Southwestern Tent Caterpillar

Malacosoma incurvum

adult tent caterpillar moth, Malacosoma incurvum, photo © by Mike Plagens

silken tent constructed by caterpillars of Malacosoma incurvum photo © by Mike Plagens

Southwestern Tent Caterpilars were found in their tents on chokecherry growing along Devil's Canyon, Gila Co., Arizona, USA. May 2010. The adult, in top photo, emerged in early June. 2009.

By mid to late spring the large webbed tents of tent caterpillars begin appearing on trees of willow, cottonwood and in this case, chokecherry within and near sycamore woodland galleries. Occasionally the populations can grow so large that many trees are completely defoliated. Most years, however, the tents will be found with an incidence of one or two per tree. Normally caterpillar numbers are held in check by a array of predators - some birds, cuckoos for example, are able to penetrate the tents to get the worms. Predation also happens as smaller larva of tent caterpillar parasitic wasps and flies get into the caterpillars. The caterpillars emerge from the tents at night to feed and to expand the tent as necessary so that all can shelter within during the day when birds and parasites are most active.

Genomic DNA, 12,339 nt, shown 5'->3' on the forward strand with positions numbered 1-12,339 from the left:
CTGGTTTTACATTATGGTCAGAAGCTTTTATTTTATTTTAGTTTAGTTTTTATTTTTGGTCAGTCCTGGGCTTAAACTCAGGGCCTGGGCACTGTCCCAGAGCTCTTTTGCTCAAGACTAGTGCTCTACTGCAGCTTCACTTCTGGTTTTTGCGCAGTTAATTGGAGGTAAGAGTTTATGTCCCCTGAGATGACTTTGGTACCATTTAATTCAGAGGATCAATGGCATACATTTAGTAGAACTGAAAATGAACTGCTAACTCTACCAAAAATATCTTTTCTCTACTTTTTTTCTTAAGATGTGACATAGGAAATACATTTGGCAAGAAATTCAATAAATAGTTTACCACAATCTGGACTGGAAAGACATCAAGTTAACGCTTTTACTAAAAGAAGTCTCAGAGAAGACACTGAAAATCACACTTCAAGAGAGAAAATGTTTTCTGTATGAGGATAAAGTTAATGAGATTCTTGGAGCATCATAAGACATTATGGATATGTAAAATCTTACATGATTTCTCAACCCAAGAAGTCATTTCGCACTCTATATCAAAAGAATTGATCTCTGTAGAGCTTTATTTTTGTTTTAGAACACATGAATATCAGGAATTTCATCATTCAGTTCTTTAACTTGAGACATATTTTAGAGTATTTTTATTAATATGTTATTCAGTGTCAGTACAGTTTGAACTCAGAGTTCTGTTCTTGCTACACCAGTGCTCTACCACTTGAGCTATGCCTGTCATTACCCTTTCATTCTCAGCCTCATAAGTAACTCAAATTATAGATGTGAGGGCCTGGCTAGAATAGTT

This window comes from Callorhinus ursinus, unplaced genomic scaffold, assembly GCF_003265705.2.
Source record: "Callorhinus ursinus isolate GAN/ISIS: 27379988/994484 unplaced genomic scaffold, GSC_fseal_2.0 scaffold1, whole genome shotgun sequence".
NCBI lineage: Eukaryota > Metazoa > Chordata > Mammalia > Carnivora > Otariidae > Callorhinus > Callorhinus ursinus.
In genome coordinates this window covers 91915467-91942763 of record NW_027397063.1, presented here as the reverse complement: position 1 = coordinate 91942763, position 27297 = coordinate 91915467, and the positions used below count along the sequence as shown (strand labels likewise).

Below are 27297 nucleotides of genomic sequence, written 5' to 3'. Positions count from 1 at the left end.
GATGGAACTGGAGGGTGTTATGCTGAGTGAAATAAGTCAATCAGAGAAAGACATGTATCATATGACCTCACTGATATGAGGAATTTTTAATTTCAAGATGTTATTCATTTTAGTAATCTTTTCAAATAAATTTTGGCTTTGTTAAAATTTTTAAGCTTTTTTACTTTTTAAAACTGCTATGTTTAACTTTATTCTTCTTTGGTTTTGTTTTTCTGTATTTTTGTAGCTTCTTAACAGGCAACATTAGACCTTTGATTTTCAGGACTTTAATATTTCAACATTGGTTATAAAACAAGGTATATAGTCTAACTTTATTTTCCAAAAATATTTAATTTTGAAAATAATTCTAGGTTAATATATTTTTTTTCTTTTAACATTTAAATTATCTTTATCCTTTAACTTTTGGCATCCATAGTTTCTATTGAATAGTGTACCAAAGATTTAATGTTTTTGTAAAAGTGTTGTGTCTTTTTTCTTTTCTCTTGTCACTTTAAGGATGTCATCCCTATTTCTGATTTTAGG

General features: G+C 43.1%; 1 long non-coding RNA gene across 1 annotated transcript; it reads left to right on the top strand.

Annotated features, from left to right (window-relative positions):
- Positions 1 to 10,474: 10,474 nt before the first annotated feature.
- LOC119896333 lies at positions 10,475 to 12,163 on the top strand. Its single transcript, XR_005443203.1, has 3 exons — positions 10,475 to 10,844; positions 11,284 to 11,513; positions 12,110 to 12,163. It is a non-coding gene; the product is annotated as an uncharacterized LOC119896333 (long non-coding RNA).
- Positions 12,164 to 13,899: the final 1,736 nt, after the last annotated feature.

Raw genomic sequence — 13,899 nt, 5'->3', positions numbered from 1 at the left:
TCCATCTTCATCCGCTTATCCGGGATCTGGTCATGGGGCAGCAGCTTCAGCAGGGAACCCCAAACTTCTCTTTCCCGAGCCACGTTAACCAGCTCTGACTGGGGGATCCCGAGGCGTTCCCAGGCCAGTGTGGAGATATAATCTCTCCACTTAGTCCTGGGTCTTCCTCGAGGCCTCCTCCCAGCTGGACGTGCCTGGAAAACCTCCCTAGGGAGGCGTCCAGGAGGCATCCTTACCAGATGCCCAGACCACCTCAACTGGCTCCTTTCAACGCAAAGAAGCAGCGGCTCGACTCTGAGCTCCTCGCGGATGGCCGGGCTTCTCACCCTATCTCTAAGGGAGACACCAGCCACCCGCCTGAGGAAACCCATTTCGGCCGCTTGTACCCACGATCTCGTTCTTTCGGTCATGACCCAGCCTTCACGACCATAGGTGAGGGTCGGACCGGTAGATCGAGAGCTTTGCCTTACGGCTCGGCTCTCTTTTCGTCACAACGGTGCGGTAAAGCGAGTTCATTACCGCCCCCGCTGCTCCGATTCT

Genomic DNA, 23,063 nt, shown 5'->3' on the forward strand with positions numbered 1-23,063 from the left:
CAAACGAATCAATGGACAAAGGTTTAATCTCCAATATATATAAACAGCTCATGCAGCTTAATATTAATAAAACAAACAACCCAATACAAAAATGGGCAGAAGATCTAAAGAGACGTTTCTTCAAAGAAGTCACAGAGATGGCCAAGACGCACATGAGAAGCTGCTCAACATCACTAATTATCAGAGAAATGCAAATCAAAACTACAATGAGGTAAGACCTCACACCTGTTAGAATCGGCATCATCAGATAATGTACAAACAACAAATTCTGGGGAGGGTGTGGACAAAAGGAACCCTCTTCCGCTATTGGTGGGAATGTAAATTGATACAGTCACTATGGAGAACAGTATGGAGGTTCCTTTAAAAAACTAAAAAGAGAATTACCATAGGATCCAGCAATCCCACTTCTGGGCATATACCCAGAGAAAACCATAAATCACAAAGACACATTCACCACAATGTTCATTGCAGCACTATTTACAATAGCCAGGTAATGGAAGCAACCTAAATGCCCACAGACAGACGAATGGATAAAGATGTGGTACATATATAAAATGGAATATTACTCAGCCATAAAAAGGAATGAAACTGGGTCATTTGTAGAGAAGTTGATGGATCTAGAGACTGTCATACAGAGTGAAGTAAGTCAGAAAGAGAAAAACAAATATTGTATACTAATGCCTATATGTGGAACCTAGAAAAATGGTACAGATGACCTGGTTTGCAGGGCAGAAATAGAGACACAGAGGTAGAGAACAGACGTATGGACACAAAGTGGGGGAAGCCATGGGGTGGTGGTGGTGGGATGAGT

In general, introducing pesticides to control these caterpillars is likely to make the problem worse because the pesticides kill off the natural predators. Trees that are defoliated quickly regrow a new set of leaves and suffer no long-term injury so long as heavy defoliation does not occur year after year.

Lasiocampidae -- Tent Caterpillar Family

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Arizona Naturalist
Sycamore Canyons
Invertebrates in Arizona's Sycamore Canyons


Copyright Michael J. Plagens, 1999-2010